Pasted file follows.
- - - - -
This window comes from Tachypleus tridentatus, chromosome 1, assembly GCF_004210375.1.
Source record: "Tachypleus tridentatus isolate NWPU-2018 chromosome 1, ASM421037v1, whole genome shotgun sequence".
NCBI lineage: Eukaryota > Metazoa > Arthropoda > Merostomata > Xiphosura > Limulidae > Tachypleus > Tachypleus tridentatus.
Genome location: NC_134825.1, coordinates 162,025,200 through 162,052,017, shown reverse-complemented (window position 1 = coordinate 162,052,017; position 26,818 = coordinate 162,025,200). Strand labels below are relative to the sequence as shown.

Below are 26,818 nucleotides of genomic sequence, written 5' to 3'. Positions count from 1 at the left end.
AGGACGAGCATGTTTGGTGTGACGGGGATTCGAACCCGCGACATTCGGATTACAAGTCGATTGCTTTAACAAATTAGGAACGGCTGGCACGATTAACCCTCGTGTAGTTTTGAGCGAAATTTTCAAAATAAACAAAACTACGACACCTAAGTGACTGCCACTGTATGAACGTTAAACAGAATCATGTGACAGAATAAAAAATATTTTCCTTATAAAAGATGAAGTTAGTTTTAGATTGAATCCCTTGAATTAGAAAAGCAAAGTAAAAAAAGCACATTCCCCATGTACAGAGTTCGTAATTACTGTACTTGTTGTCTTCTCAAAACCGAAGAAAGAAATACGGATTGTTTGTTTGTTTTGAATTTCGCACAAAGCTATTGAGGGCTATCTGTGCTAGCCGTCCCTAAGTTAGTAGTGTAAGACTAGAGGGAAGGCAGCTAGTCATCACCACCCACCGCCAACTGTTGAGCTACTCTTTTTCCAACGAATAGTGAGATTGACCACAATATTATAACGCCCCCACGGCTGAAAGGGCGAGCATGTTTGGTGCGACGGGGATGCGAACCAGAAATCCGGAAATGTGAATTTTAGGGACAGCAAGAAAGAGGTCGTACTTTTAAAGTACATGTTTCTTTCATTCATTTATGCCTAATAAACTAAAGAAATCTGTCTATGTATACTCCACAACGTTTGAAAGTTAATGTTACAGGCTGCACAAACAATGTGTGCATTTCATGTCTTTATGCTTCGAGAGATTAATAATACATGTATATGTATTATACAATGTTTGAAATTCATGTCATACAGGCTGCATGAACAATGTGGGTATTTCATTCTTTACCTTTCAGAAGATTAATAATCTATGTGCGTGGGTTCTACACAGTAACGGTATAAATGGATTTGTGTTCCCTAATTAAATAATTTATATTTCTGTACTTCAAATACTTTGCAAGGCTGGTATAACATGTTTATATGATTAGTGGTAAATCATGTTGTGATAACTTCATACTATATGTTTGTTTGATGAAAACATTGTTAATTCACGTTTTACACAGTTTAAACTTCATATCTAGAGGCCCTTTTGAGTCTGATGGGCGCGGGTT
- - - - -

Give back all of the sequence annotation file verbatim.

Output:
This window comes from Tachypleus tridentatus, chromosome 1, assembly GCF_004210375.1.
Source record: "Tachypleus tridentatus isolate NWPU-2018 chromosome 1, ASM421037v1, whole genome shotgun sequence".
NCBI lineage: Eukaryota > Metazoa > Arthropoda > Merostomata > Xiphosura > Limulidae > Tachypleus > Tachypleus tridentatus.
Genome location: NC_134825.1, coordinates 162,025,200 through 162,052,017, shown reverse-complemented (window position 1 = coordinate 162,052,017; position 26,818 = coordinate 162,025,200). Strand labels below are relative to the sequence as shown.

Below are 26,818 nucleotides of genomic sequence, written 5' to 3'. Positions count from 1 at the left end.
AGGACGAGCATGTTTGGTGTGACGGGGATTCGAACCCGCGACATTCGGATTACAAGTCGATTGCTTTAACAAATTAGGAACGGCTGGCACGATTAACCCTCGTGTAGTTTTGAGCGAAATTTTCAAAATAAACAAAACTACGACACCTAAGTGACTGCCACTGTATGAACGTTAAACAGAATCATGTGACAGAATAAAAAATATTTTCCTTATAAAAGATGAAGTTAGTTTTAGATTGAATCCCTTGAATTAGAAAAGCAAAGTAAAAAAAGCACATTCCCCATGTACAGAGTTCGTAATTACTGTACTTGTTGTCTTCTCAAAACCGAAGAAAGAAATACGGATTGTTTGTTTGTTTTGAATTTCGCACAAAGCTATTGAGGGCTATCTGTGCTAGCCGTCCCTAAGTTAGTAGTGTAAGACTAGAGGGAAGGCAGCTAGTCATCACCACCCACCGCCAACTGTTGAGCTACTCTTTTTCCAACGAATAGTGAGATTGACCACAATATTATAACGCCCCCACGGCTGAAAGGGCGAGCATGTTTGGTGCGACGGGGATGCGAACCAGAAATCCGGAAATGTGAATTTTAGGGACAGCAAGAAAGAGGTCGTACTTTTAAAGTACATGTTTCTTTCATTCATTTATGCCTAATAAACTAAAGAAATCTGTCTATGTATACTCCACAACGTTTGAAAGTTAATGTTACAGGCTGCACAAACAATGTGTGCATTTCATGTCTTTATGCTTCGAGAGATTAATAATACATGTATATGTATTATACAATGTTTGAAATTCATGTCATACAGGCTGCATGAACAATGTGGGTATTTCATTCTTTACCTTTCAGAAGATTAATAATCTATGTGCGTGGGTTCTACACAGTAACGGTATAAATGGATTTGTGTTCCCTAATTAAATAATTTATATTTCTGTACTTCAAATACTTTGCAAGGCTGGTATAACATGTTTATATGATTAGTGGTAAATCATGTTGTGATAACTTCATACTATATGTTTGTTTGATGAAAACATTGTTAATTCACGTTTTACACAGTTTAAACTTCATATCTAGAGGCCCTTTTGAGTCTGATGGGCGCGGGTT